tion 8.7. (11) Now predict the yield strength of this alloy
when the average grain diameter is 2.0 x
10‘3 mm. 8.13 If it is assumed that the plot in Figure 8.15
is for noncoldworked brass, determine the
grain size of the alloy in Figure 8.19; assume
its composition is the same as the alloy in
Figure 8.15. Strain Hardening 8.14 'IKvo previously undeformed cylindrical spec
imens of an alloy are to be strain hardened
by reducing their crosssectional areas (while
maintaining their circular cross sections). For
one specimen, the initial and deformed radii
are 15 mm and 12 mm, respectively. The sec
ond specimen, with an initial radius of 11 mm,
must have the same deformed hardness as the
ﬁrst specimen: compute the second specimen‘s
radius after deformation. 8.15 A cylindrical specimen of cold—worked cop
per has a ductility (%EL) of 15%. If its cold
worked radius is 6.4 mm (0.25 in.), what was
its radius before deformation? 8.16 Experimentally, it has been observed for single
crystals of a number of metals that the critical
resolved shear stress rum is a function of the
dislocation density p0 as Tm: = rGtAJpD where to and A are constants. For copper.
the critical resolved shear stress is 0.69 MPa
(100 psi) at a dislocation density of 104 min—2.
If it is known that the value of to for copper
is 0.069 MPa (10 psi), compute the rm at a
dislocation density of 10‘3 mm‘z. Recovery
Recrystaﬂfzaﬁon
Grain Growth 8.17 Estimate the fraction of recrystallization from
the photomicrograph in Figure 8.21a. 8.18 The average grain diameter for a brass ma
terial was measured as a function of time at
650° C. which is tabulated below at two differ
ent times: Questions and Problems 0 285 Time (min) Grain Diameter (your)
40 5.6 x 10"2
100 8.0 x 10'2 (a) What was the original grain diameter?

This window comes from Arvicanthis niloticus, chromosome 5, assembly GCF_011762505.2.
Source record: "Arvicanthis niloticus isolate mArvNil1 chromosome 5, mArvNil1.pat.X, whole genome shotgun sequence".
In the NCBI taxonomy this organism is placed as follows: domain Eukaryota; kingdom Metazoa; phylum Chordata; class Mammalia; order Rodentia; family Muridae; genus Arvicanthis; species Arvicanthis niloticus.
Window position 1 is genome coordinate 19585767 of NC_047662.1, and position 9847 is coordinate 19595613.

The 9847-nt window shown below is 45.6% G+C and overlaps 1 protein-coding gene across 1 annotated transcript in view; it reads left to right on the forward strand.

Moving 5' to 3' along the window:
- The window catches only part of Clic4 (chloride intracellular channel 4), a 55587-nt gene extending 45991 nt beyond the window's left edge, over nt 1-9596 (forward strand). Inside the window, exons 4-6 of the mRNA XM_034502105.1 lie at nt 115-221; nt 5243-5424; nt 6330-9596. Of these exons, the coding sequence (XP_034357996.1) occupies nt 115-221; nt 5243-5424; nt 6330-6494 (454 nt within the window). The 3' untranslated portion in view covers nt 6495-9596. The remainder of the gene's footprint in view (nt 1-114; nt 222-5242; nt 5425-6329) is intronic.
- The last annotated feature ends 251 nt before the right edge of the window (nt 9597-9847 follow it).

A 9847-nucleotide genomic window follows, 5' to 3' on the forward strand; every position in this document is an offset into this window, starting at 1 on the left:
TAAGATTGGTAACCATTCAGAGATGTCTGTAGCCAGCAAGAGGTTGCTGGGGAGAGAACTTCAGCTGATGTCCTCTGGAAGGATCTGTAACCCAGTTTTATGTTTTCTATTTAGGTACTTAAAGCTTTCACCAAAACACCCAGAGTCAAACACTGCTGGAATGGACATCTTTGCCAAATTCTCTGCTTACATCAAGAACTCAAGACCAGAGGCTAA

(b) What grain diameter would you predict af
ter 200 min at 650°C? 8.19 Grain growth is strongly dependent on tem
perature (i.e., rate of grain growth increases
with increasing temperature), yet temperature
is not explicitly given as a part of Equation
8.9. (a) into which of the parameters in this ex
pression would you expect temperature to
be included? (b) 0n the basis of your intuition. cite an ex
plicit expression for this temperature de
pendence. 8.20 An uncoldworked brass specimen of average
grain size 0.01 mm has a yield strength of 150
MPa (21,750 psi). Estimate the yield strength
of this alloy after it has been heated to 500°C
for 1000 3, if it is known that the value of on is
25 MP3 (3625 psi). Defamation ofSerru'cryrtaMne Polymers
(Deformation of Hortense“) 8.21 In your own words, describe the mechanisms
by which semicrystalline polymers (2) elasti
cally deform and (h) plastically deform. and
(c) by which elastomers elastically deform. Factors That inﬂuence the Mechanical Properties
ofSemicryrtalEne Polymer:
Deformation of Elastornen 3.22 Briefly explain how each of the following in
ﬂuences the tensile or yield strength of a
semicrystalline polymer and why: (a) Molecular weight 0)) Degree of crystallinity (c) Deformation by drawing (d) Annealing of an undeformed material 8.23 The tensile strength and numberaverage
molecular weight for two poly(rnethyl meth
acrylate) materials are as follows: 286 ' Chapter 8 i Defamation and Strengthening Mechanisms Tensile Nam barA vemgc Molecular
Strength (MP0) Weight {g/mol)
50 30,000
150 50,000 Estimate the tensile strength at a number
average molecular weight of 40,000 g/mol. 8.24 For each of the following pairs of polymers,
do the following: (1) state whether or not it is
possible to decide whether one polymer has a
higher tensile modulus than the other; (2) if
this is possible, note which has the higher tenv
sile modulus and then cite the reason(s) for